As Sisters of Charity, we cannot stand by and watch the cruel and horrific action by our government at the Southern border. We encourage all concerned and committed citizens to reach out to their House Representatives and Senators and plead that they take compassionate action to end the violent response to human need. We pray that our leaders see the face of God in our sisters and brother—and most especially the children—who reach our border seeking asylum. Please join us in praying for justice and compassion.
The Sisters of Charity Leadership Team
Image by Hermano Leon
Asylum yes for individual cases.An organized rush to our border by a predominantly male carravan no.I am very pro Latin America since my Farmworker days.I belonged to the same parish as Sr Ita Ford who was murdered in El Salvador.A kibbutz like program where these young males could demonstrate merit for asylum would be an interesting alternative.We cannot save the world though we pray it will be.We have norms for entry to citizenship.I was recently in Quebec.Could I at their border or any border whatsoever simply walk in.Served many of your convent masses in Washington Heights.Please get more real with your views.
“Our mission as Sisters of Charity is to share in the ongoing mission of Jesus by responding to the signs of the times…and revealing the Father’s love in our lives and in our varied ministries….” Migration is a sign of the times to which the Sisters of Charity are called to respond. We are committed to examining its root causes and advocating for systems, laws, policies, practices, behaviors, and attitudes that promote justice, nonviolence, respect, and dignity of persons and compassion. We do not condone violence; we are committed to nonviolence. We support migrants’ right to apply for asylum and believe that all governments, including U.S.A., must protect the rights of migrants and ensure fair treatment and due process for all. To keep abreast and know firsthand what is happening, we are in touch with groups such as USCCB (United States Conference of Catholic Bishops) and Justice for Immigrants as well as other groups. Their websites offer valuable information. http://www.standwithimmigrants.org is very informative.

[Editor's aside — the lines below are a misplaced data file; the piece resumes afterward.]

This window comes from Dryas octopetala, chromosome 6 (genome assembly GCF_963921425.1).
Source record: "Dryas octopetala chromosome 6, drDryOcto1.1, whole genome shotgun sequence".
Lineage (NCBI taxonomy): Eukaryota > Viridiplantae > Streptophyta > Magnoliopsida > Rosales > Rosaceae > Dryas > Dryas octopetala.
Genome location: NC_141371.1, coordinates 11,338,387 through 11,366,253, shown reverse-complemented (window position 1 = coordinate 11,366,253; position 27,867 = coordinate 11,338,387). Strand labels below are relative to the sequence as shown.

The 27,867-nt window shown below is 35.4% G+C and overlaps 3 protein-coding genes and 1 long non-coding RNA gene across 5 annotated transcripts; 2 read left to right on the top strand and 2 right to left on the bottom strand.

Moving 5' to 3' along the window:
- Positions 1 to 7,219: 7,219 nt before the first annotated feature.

The issues of migration are admittedly complex and filled with areas of grey. Unfortunately, much of the “complexity” is driven by an appeal to fears fed by misinformation. What we must not lose sight of is the human dimension of the suffering and the desperation that drives people to leave home to seek something better for themselves and their families – despite the dangers surrounding that decision. As Christians, as Catholics, we are called to bring compassion to our immigrant brothers and sisters. Our government’s words, actions and policies are totally devoid of compassion and, instead, add to the dehumanization and demonization of migrants and refugees. It is essential that we not lose our way in the rhetoric of fear.
The idea that those seeking asylum are dangerous criminals is hateful propaganda by those who seek to keep out our neighbors from Latin America. That they invoke the name of God in keeping out our neighbors in need is blasphemy. If we are a Christian nation, as many claim, then you don’t get to pick and choose when to act like a Christian.